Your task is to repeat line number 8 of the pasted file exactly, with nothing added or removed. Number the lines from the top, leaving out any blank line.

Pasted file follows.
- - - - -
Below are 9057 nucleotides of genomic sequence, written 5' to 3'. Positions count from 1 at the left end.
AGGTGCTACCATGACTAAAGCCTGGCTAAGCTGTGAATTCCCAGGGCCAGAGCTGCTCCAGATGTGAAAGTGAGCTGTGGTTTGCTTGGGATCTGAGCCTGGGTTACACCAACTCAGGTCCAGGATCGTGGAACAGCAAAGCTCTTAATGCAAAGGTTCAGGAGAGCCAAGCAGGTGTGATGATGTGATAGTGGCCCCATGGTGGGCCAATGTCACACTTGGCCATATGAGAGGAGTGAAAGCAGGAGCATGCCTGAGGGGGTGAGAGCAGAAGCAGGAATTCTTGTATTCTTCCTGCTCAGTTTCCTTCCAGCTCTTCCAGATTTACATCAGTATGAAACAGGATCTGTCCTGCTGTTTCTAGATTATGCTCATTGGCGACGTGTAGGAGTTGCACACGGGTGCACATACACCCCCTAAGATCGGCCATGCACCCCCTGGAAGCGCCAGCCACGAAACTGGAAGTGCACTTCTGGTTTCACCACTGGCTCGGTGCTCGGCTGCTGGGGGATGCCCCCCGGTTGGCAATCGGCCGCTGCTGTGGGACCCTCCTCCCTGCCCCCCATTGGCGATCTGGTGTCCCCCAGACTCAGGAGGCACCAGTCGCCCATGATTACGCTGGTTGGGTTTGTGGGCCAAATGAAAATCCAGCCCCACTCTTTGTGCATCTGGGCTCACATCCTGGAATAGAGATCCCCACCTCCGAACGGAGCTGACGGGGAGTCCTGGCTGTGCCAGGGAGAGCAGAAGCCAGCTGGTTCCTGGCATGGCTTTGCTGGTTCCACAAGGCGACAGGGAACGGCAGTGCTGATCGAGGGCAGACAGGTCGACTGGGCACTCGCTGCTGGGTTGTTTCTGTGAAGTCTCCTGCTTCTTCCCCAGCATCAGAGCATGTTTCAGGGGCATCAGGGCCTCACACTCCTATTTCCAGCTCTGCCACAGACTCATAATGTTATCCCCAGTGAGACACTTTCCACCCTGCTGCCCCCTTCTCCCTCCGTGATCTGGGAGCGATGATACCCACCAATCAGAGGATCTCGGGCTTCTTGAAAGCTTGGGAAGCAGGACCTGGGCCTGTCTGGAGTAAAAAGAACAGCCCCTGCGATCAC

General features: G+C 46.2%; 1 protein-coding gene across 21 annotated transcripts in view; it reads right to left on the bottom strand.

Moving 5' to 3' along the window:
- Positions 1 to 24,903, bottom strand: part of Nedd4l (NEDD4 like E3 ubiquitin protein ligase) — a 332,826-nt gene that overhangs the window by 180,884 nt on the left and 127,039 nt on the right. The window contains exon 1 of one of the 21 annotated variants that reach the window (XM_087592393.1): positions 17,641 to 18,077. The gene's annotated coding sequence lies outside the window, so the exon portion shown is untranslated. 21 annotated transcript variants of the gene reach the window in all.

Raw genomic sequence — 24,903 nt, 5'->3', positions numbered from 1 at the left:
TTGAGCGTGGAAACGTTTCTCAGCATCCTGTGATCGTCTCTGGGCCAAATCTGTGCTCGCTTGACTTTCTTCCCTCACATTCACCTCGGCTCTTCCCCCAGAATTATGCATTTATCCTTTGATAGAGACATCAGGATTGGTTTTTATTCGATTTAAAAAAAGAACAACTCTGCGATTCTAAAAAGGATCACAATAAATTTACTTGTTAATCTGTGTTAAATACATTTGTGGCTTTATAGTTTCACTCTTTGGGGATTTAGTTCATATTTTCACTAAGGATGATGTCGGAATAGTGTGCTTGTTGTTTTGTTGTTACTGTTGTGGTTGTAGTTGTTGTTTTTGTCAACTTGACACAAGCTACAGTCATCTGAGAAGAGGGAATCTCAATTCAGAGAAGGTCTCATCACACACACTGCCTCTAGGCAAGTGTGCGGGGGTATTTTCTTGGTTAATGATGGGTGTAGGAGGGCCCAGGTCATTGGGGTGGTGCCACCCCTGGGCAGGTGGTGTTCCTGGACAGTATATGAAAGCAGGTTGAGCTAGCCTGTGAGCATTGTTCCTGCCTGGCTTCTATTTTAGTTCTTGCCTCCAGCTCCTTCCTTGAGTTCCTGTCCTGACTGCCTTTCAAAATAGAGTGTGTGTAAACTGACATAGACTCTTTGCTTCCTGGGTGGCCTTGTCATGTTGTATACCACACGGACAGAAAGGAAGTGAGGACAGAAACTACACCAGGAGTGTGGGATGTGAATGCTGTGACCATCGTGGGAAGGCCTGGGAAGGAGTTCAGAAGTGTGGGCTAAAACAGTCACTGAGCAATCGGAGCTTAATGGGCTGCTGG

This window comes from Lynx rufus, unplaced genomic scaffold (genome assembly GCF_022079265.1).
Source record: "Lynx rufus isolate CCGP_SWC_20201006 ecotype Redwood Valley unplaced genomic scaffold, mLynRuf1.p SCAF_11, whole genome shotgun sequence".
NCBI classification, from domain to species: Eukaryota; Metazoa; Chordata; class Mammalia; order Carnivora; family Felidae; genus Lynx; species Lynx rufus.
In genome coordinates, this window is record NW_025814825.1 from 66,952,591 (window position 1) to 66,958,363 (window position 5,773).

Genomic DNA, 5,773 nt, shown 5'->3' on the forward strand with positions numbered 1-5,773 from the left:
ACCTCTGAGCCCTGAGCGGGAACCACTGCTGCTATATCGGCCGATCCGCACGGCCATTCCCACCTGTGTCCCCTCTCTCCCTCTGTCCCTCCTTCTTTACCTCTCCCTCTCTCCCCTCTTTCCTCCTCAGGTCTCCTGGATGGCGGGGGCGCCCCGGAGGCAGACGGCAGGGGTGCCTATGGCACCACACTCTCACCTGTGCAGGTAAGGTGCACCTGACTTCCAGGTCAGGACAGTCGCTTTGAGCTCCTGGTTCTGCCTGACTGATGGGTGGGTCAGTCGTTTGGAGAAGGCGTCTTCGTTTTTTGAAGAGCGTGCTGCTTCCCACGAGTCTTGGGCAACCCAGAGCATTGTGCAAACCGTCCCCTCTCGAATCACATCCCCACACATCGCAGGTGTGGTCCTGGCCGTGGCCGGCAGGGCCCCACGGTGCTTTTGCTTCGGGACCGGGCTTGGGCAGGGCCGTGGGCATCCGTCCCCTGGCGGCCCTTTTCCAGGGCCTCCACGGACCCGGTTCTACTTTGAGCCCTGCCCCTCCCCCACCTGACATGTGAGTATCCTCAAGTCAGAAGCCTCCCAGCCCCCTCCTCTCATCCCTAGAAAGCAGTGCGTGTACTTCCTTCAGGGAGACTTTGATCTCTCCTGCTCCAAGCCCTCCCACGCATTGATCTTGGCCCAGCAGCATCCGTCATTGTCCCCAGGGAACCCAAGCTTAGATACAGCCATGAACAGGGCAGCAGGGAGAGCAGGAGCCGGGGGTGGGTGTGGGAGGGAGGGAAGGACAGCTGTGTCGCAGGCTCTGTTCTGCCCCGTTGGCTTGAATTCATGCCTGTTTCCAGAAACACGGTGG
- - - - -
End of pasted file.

This window comes from Lynx rufus, unplaced genomic scaffold (genome assembly GCF_022079265.1).